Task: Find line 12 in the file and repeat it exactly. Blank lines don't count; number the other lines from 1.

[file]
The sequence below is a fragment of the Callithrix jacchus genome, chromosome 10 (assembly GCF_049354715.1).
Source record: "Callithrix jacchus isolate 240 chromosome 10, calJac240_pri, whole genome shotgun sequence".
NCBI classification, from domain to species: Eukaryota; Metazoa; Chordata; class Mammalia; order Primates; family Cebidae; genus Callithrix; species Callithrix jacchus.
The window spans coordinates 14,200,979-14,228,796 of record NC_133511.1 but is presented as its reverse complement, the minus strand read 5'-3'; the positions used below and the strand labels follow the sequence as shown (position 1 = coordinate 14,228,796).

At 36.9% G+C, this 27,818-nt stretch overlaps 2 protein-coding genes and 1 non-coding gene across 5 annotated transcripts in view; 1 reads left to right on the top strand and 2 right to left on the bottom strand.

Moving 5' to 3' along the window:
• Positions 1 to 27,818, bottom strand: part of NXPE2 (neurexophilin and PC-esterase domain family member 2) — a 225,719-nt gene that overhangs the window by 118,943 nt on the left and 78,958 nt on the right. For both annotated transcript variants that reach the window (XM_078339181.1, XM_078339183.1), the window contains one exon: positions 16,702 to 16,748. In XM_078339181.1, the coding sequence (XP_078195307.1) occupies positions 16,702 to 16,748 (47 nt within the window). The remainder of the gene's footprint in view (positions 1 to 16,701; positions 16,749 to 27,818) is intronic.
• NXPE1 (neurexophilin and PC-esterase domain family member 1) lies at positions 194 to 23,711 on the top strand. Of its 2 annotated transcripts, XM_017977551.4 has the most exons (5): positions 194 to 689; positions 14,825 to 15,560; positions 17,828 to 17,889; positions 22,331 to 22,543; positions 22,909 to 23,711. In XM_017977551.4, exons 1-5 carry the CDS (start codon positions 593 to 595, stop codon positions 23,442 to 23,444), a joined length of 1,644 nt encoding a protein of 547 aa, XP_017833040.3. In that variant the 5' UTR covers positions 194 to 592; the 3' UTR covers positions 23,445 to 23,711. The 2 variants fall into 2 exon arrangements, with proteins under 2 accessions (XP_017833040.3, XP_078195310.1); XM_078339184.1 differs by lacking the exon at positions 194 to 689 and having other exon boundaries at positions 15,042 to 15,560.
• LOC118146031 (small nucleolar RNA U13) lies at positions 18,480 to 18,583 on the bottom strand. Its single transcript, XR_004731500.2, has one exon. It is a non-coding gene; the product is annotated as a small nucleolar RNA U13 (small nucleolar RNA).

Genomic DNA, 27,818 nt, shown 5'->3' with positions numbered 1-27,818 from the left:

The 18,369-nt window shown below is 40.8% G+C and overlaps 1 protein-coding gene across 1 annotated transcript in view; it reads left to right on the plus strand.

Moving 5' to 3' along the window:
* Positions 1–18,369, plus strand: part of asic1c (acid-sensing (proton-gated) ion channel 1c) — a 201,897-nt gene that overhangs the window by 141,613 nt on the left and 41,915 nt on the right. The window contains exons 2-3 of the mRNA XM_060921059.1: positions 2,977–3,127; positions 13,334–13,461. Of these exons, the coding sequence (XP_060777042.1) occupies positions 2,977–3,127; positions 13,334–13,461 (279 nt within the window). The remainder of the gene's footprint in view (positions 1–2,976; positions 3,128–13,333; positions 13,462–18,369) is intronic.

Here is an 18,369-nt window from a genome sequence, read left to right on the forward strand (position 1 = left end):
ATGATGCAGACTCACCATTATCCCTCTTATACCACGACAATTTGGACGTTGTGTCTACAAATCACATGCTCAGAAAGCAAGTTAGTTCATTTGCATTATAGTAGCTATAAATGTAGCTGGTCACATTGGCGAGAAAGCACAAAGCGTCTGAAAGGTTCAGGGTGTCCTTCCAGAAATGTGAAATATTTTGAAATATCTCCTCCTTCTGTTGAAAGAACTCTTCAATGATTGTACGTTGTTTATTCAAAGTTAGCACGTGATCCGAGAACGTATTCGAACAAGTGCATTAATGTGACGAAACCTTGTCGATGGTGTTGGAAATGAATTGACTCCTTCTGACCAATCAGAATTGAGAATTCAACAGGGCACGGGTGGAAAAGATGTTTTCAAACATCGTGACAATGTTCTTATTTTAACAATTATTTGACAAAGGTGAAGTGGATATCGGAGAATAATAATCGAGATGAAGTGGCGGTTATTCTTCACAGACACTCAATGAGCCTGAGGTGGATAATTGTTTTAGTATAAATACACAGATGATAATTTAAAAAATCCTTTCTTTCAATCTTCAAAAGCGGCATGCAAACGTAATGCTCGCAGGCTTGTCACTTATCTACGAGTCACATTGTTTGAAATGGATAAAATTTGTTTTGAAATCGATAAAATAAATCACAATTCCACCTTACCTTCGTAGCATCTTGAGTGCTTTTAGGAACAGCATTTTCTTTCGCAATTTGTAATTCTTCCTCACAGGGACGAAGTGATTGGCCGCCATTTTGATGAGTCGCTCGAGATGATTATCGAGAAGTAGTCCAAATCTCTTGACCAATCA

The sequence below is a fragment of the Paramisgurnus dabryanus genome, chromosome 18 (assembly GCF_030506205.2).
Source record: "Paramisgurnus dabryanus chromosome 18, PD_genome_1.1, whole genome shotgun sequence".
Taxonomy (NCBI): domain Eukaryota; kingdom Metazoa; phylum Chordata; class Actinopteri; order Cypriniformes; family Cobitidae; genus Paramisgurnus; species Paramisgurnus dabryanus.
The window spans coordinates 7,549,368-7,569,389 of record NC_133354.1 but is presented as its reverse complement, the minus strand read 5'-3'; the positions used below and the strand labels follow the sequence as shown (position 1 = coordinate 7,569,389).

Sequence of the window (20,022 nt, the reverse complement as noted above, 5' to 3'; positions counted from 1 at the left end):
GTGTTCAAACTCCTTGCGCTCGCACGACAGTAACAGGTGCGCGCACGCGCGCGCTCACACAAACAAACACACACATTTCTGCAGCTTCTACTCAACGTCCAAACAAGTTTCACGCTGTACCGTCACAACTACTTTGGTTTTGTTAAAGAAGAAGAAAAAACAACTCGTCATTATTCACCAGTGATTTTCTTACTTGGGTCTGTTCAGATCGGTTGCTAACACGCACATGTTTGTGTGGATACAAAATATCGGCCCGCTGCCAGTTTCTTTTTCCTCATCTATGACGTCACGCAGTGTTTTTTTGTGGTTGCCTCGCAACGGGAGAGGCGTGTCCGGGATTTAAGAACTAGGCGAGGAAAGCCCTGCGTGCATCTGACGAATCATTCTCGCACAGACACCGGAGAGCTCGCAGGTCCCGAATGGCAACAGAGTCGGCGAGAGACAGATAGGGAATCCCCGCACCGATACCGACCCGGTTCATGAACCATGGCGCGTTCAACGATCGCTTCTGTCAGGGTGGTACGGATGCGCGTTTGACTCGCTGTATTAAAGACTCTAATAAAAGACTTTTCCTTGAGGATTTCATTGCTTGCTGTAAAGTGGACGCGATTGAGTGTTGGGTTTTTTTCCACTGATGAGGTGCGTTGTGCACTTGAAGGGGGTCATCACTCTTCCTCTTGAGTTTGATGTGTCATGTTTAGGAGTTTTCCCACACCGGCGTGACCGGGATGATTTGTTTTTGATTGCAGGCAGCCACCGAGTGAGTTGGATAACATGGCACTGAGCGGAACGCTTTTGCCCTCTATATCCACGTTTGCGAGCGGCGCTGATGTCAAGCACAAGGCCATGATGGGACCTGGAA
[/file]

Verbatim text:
Moving 5' to 3' along the window: